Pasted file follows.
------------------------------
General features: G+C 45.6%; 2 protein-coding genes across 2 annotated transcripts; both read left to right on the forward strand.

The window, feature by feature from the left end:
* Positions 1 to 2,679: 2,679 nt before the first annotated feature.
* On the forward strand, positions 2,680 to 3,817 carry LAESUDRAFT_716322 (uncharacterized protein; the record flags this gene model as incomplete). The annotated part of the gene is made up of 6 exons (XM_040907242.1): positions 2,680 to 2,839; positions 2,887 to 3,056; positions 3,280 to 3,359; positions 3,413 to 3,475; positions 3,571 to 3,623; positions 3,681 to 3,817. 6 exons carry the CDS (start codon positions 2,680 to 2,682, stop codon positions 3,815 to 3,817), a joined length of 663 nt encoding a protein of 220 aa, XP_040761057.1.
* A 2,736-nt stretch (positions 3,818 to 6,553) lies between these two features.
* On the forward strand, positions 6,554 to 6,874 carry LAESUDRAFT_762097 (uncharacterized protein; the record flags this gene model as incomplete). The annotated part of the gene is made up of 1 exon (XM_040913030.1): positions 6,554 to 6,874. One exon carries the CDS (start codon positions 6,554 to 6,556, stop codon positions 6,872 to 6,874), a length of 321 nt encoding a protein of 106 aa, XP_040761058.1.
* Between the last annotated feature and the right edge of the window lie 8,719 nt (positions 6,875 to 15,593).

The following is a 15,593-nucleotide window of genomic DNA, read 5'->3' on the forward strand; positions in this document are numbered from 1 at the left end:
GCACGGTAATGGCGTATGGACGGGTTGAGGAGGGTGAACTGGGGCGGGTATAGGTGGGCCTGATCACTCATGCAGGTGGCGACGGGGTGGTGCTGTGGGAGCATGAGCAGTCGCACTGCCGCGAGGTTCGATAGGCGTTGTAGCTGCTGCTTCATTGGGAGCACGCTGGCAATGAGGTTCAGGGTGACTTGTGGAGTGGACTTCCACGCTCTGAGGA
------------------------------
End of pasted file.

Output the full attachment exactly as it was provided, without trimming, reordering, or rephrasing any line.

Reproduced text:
General features: G+C 45.6%; 2 protein-coding genes across 2 annotated transcripts; both read left to right on the forward strand.

The window, feature by feature from the left end:
* Positions 1 to 2,679: 2,679 nt before the first annotated feature.
* On the forward strand, positions 2,680 to 3,817 carry LAESUDRAFT_716322 (uncharacterized protein; the record flags this gene model as incomplete). The annotated part of the gene is made up of 6 exons (XM_040907242.1): positions 2,680 to 2,839; positions 2,887 to 3,056; positions 3,280 to 3,359; positions 3,413 to 3,475; positions 3,571 to 3,623; positions 3,681 to 3,817. 6 exons carry the CDS (start codon positions 2,680 to 2,682, stop codon positions 3,815 to 3,817), a joined length of 663 nt encoding a protein of 220 aa, XP_040761057.1.
* A 2,736-nt stretch (positions 3,818 to 6,553) lies between these two features.
* On the forward strand, positions 6,554 to 6,874 carry LAESUDRAFT_762097 (uncharacterized protein; the record flags this gene model as incomplete). The annotated part of the gene is made up of 1 exon (XM_040913030.1): positions 6,554 to 6,874. One exon carries the CDS (start codon positions 6,554 to 6,556, stop codon positions 6,872 to 6,874), a length of 321 nt encoding a protein of 106 aa, XP_040761058.1.
* Between the last annotated feature and the right edge of the window lie 8,719 nt (positions 6,875 to 15,593).

The following is a 15,593-nucleotide window of genomic DNA, read 5'->3' on the forward strand; positions in this document are numbered from 1 at the left end:
GCACGGTAATGGCGTATGGACGGGTTGAGGAGGGTGAACTGGGGCGGGTATAGGTGGGCCTGATCACTCATGCAGGTGGCGACGGGGTGGTGCTGTGGGAGCATGAGCAGTCGCACTGCCGCGAGGTTCGATAGGCGTTGTAGCTGCTGCTTCATTGGGAGCACGCTGGCAATGAGGTTCAGGGTGACTTGTGGAGTGGACTTCCACGCTCTGAGGA